Final update from Vancouver Island from Dr. Fearnbach and colleagues.

SR3’s killer whale expert, Dr. Holly Fearnbach and her colleagues Drs. John Durban (NOAA) and Lance Barrett-Lennard (Coastal Ocean Research Institute) just finished their research effort on Vancouver Island, BC. The team flew an unmanned hexacopter for a total of 169 flights to collect high resolution vertical images that will be analyzed to assess individual health of both killer and humpback whales. They successfully photographed 150 different Northern Resident (fish-eating) killer whales (more than half the population), 15 Bigg’s (mammal-eating) killer whales and 15 humpback whales. They also used the hexacopter to collect 10 blow samples from humpback whales that will be used in respiratory microbiome studies in collaboration with Woods Hole Oceanographic Institute.

This project was a huge success and now the team moves to San Juan Island for a 3-week health assessment of the endangered population of Southern Resident killer whales (SRKW). This will be their second effort on SRKW in 2017 and will build upon six previous efforts in five different years dating back to 2008.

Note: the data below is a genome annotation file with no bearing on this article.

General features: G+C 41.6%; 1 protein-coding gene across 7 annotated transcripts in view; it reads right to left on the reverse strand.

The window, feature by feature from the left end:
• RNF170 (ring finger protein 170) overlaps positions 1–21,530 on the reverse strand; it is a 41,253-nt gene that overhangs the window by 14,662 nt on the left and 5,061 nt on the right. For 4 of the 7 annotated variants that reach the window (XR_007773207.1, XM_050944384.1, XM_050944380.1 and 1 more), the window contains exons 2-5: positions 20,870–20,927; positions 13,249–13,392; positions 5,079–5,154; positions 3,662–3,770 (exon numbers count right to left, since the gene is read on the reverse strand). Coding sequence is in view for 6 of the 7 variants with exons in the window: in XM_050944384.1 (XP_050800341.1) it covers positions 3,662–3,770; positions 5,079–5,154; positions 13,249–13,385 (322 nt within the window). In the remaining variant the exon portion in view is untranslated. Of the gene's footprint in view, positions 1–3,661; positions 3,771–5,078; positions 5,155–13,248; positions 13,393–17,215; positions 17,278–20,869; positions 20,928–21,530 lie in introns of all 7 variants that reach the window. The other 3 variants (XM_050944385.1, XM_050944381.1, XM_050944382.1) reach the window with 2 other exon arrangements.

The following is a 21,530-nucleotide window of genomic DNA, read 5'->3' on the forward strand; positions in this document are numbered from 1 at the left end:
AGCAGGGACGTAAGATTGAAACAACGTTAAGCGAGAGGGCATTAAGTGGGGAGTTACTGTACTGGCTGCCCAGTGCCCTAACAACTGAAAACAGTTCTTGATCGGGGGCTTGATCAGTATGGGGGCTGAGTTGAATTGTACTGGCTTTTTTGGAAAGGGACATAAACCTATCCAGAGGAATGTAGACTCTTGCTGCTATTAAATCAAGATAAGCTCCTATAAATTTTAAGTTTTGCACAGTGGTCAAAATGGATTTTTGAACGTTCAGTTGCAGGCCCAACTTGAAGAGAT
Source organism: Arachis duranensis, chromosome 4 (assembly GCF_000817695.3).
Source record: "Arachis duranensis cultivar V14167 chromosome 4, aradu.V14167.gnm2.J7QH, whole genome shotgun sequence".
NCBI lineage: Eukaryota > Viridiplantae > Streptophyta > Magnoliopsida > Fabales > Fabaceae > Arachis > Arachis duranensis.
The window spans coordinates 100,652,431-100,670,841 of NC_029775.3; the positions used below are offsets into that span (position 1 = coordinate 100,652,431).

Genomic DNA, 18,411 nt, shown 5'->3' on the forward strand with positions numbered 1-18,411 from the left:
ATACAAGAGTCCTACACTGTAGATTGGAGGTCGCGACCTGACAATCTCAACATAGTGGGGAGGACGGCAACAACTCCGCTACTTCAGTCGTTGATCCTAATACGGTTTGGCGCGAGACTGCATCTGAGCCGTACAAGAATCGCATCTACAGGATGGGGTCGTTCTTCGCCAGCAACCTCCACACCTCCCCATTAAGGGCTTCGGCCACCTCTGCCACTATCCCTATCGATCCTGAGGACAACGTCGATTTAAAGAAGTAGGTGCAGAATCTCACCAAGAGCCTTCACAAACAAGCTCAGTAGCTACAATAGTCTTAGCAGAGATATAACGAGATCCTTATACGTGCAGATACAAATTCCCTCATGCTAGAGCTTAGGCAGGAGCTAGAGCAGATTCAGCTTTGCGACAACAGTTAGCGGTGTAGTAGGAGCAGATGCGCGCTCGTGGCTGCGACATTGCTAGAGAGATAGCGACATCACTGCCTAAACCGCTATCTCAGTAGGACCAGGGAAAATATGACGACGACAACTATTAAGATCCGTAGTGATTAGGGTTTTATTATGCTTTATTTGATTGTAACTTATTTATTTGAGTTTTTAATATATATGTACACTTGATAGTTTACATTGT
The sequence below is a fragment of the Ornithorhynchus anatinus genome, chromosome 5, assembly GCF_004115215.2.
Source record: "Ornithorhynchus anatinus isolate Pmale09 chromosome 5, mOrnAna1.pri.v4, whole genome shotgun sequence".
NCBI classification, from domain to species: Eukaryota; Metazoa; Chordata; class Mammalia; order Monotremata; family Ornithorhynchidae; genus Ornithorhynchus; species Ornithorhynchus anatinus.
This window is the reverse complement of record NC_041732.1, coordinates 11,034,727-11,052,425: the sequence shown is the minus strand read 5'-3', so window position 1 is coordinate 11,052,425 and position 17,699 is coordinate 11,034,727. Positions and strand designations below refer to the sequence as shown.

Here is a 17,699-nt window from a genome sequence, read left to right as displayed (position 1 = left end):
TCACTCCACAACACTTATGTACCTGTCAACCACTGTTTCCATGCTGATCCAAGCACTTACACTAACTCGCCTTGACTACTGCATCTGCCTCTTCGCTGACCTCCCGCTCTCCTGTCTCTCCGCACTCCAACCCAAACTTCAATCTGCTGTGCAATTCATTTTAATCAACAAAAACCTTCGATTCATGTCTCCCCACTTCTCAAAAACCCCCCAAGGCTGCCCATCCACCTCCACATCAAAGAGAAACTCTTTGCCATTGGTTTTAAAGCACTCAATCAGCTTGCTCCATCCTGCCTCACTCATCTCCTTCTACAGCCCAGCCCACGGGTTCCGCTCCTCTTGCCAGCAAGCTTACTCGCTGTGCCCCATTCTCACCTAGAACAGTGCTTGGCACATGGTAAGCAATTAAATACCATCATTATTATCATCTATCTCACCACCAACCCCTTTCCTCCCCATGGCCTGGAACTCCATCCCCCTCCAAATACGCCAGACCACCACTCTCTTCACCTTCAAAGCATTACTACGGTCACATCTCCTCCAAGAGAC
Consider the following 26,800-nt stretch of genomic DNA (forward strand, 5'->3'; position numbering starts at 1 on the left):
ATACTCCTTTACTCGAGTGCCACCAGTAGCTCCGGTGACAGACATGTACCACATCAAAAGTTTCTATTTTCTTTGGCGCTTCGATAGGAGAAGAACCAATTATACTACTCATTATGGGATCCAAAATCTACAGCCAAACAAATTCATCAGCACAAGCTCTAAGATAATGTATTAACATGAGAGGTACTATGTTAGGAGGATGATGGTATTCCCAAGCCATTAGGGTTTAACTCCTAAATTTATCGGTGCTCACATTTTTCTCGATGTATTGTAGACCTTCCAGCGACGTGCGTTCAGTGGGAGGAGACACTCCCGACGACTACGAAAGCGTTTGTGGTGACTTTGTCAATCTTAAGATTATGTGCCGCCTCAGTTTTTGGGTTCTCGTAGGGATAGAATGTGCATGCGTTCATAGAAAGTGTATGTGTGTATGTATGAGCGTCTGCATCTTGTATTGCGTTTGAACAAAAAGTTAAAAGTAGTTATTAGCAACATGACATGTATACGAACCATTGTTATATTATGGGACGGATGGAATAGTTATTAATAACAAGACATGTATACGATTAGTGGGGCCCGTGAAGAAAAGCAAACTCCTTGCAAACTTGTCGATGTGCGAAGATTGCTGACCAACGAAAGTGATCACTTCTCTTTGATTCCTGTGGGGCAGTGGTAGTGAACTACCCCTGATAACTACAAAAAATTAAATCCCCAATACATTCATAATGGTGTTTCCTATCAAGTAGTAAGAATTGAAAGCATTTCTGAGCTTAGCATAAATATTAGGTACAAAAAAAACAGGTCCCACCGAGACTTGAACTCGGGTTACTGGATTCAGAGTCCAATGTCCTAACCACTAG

Vertical image of the A30s and I4s from the Northern Resident killer whale population. These whales are some of the 45 individuals that have been photographed in all four years of the study. Individual condition will be compared across and between years, as well to individuals from the endangered Southern Resident killer whales. Image collected using an unmanned hexacopter at altitude of >100ft above the whales, permitted in Canada under the Species at Risk Act (Marine Mammal License 18) and flight authorizations from Transport Canada (SFOC # 13026742).

Vertical image of the A30s and I4s from the Northern Resident killer whale population. These whales are some of the 45 individuals that have been photographed in all four years of the study. Individual condition will be compared across and between years, as well to individuals from the endangered Southern Resident killer whales. Image collected using an unmanned hexacopter at altitude of >100ft above the whales, permitted in Canada under the Species at Risk Act (Marine Mammal License 18) and flight authorizations from Transport Canada (SFOC # 13026742).